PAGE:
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Living with Parkinson's disease

Parkinson's disease can bring challenges in a person's day-to-day life.

Changes to the home and different approaches to some everyday self-care tasks may be recommended.

Keeping active and having a healthy diet are important for a person living with Parkinson's disease.

Exercise and Parkinson's disease

Because Parkinson's disease affects your ability to move, exercise helps to keep muscles strong and improve flexibility and mobility. Exercise will not stop Parkinson’s disease from progressing; but it will improve your balance and it can help prevent joints stiffening.

You should check with your doctor or Parkinson’s disease specialist nurse before beginning any exercise programme. Your doctor or nurse may make recommendations about:

  • The types of exercise best suited to you and those which you should avoid
  • The intensity of the workout (how hard you should be working)
  • The duration of your workout and any physical limitations
  • Referrals to other professionals such as a physiotherapist, who can help you create your own personal exercise programme

The type of exercise that works best for you depends on your symptoms, fitness level and overall health. Generally exercises that stretch the limbs through the full range of movement are encouraged.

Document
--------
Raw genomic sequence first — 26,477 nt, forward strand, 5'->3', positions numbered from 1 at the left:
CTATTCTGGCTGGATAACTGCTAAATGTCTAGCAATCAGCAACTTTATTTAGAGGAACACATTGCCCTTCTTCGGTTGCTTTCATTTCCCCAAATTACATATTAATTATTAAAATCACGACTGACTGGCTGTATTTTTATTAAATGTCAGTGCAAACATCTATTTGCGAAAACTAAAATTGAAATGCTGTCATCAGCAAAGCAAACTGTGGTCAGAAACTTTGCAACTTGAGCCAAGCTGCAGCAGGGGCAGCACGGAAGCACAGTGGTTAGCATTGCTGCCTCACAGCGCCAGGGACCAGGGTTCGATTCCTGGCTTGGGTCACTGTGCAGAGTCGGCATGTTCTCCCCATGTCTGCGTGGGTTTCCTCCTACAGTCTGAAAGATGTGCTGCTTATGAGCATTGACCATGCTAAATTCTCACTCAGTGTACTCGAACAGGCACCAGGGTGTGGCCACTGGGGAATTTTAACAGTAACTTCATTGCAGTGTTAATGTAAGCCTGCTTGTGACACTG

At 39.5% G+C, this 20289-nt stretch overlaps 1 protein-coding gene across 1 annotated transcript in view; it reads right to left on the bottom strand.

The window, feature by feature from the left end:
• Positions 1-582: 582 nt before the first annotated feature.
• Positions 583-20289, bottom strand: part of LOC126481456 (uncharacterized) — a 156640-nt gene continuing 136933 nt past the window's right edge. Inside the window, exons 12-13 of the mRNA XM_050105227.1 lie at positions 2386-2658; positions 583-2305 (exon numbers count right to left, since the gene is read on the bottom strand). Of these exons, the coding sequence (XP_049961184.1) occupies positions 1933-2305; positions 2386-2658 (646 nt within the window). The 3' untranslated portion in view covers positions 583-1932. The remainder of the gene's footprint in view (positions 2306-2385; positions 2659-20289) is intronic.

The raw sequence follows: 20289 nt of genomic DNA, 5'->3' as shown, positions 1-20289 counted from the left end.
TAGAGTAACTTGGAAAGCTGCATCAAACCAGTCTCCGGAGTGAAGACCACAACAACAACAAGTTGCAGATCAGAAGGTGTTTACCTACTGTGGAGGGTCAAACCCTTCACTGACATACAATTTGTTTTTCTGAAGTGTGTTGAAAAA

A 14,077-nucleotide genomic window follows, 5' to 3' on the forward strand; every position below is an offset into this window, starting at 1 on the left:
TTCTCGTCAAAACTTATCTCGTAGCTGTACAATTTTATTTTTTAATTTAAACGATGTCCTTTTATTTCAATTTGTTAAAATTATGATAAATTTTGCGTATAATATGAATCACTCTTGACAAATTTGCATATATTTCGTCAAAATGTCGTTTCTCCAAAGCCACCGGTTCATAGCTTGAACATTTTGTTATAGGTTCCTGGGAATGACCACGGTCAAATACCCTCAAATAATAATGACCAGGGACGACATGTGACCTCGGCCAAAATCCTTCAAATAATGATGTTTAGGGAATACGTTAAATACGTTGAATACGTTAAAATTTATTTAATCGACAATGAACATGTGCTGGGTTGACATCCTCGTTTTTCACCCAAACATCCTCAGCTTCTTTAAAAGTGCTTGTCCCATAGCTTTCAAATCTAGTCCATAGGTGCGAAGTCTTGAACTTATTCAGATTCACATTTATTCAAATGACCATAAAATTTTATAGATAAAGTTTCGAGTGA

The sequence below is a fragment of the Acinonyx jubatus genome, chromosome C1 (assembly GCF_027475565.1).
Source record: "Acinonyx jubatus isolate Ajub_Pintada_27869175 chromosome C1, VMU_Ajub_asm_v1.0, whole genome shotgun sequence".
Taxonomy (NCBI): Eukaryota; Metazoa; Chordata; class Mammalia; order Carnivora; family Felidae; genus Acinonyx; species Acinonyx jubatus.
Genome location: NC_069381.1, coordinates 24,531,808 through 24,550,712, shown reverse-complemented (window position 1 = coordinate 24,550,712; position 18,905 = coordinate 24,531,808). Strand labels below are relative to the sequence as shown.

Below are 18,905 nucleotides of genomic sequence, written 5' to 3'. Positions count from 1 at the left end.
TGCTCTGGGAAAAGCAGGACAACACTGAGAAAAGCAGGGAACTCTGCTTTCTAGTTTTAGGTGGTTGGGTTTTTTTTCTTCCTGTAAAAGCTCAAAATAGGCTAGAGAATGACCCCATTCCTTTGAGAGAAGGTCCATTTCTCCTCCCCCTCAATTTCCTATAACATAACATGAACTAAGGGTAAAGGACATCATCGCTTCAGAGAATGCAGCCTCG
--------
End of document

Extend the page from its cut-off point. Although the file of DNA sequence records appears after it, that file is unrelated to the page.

Here are some tips to keep in mind when you exercise:

  • Always warm-up before beginning your exercise routine and cool down at the end.
  • If you plan to work out for 30 minutes, start with 10-minute sessions and work your way up.
  • Exercise your facial muscles, jaw and voice when possible: sing or read aloud, and exaggerate your lip movements. Make faces in the mirror. Chew food vigorously.
  • Try water exercises such as aqua aerobics. These are often easier on the joints and require less balance.
  • Work out in a safe environment; avoid slippery floors, poor lighting, throw rugs and other potential dangers.
  • If you have difficulty balancing, exercise within reach of a support bar or rail. If you have trouble standing or getting up, try exercising in bed rather than on the floor or an exercise mat.
  • If at any time you feel sick or you begin to feel pain, stop.
  • Select a hobby or activity you enjoy and stick with it. Some suggestions include gardening, walking, swimming, water (aqua) aerobics, yoga and t’ai chi.

At home with Parkinson's - adapting your environment

Effects from Parkinson’s disease such as fatigue and difficulties in getting around can make activities of daily life - including leisure activities - more difficult for people with Parkinson's disease. The following tips will help you learn to function independently and successfully in your home.

General safety guidelines

  • Keep emergency numbers (your doctor’s surgery, local police and fire stations, a nearby family or friend’s phone number, as well as 999) readily available. One way of doing this is to write these numbers on a sticker and put it on all your telephones, or enter these into your phone’s contact list.
  • Have at least one phone located where it is always accessible. Keep a cordless or mobile phone in your pocket at all times. This is especially important if you fall and can't get up to use the phone.
  • Make sure smoke detectors work properly.
  • Avoid the use of space heaters and electric blankets; these are fire hazards.

WebMD Medical Reference

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